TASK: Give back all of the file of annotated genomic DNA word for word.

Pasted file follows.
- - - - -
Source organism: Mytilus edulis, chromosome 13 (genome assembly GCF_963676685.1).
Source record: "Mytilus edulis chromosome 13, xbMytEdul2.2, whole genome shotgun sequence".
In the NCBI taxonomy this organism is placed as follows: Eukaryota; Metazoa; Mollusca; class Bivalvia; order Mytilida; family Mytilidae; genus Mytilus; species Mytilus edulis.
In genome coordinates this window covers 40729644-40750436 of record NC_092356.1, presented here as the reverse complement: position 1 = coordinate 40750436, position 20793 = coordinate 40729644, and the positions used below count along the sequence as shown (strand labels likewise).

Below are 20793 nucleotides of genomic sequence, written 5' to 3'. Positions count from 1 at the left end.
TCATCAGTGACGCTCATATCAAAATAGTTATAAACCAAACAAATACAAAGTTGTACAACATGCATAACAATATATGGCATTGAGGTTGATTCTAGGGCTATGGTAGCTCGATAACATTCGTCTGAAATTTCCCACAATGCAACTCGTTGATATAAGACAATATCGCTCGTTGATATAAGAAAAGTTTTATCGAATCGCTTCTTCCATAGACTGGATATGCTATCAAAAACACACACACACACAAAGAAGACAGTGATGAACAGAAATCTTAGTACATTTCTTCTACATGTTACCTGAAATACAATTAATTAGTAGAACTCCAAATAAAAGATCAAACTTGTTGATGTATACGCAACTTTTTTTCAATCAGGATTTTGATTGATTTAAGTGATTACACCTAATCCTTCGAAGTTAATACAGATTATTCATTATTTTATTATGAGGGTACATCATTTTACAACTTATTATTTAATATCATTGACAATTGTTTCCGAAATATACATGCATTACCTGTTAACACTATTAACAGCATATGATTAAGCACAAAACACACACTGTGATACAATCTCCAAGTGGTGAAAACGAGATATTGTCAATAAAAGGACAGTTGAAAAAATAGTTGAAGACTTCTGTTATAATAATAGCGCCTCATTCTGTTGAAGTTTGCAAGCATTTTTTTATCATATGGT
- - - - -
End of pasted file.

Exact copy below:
Source organism: Mytilus edulis, chromosome 13 (genome assembly GCF_963676685.1).
Source record: "Mytilus edulis chromosome 13, xbMytEdul2.2, whole genome shotgun sequence".
In the NCBI taxonomy this organism is placed as follows: Eukaryota; Metazoa; Mollusca; class Bivalvia; order Mytilida; family Mytilidae; genus Mytilus; species Mytilus edulis.
In genome coordinates this window covers 40729644-40750436 of record NC_092356.1, presented here as the reverse complement: position 1 = coordinate 40750436, position 20793 = coordinate 40729644, and the positions used below count along the sequence as shown (strand labels likewise).

Below are 20793 nucleotides of genomic sequence, written 5' to 3'. Positions count from 1 at the left end.
TCATCAGTGACGCTCATATCAAAATAGTTATAAACCAAACAAATACAAAGTTGTACAACATGCATAACAATATATGGCATTGAGGTTGATTCTAGGGCTATGGTAGCTCGATAACATTCGTCTGAAATTTCCCACAATGCAACTCGTTGATATAAGACAATATCGCTCGTTGATATAAGAAAAGTTTTATCGAATCGCTTCTTCCATAGACTGGATATGCTATCAAAAACACACACACACACAAAGAAGACAGTGATGAACAGAAATCTTAGTACATTTCTTCTACATGTTACCTGAAATACAATTAATTAGTAGAACTCCAAATAAAAGATCAAACTTGTTGATGTATACGCAACTTTTTTTCAATCAGGATTTTGATTGATTTAAGTGATTACACCTAATCCTTCGAAGTTAATACAGATTATTCATTATTTTATTATGAGGGTACATCATTTTACAACTTATTATTTAATATCATTGACAATTGTTTCCGAAATATACATGCATTACCTGTTAACACTATTAACAGCATATGATTAAGCACAAAACACACACTGTGATACAATCTCCAAGTGGTGAAAACGAGATATTGTCAATAAAAGGACAGTTGAAAAAATAGTTGAAGACTTCTGTTATAATAATAGCGCCTCATTCTGTTGAAGTTTGCAAGCATTTTTTTATCATATGGT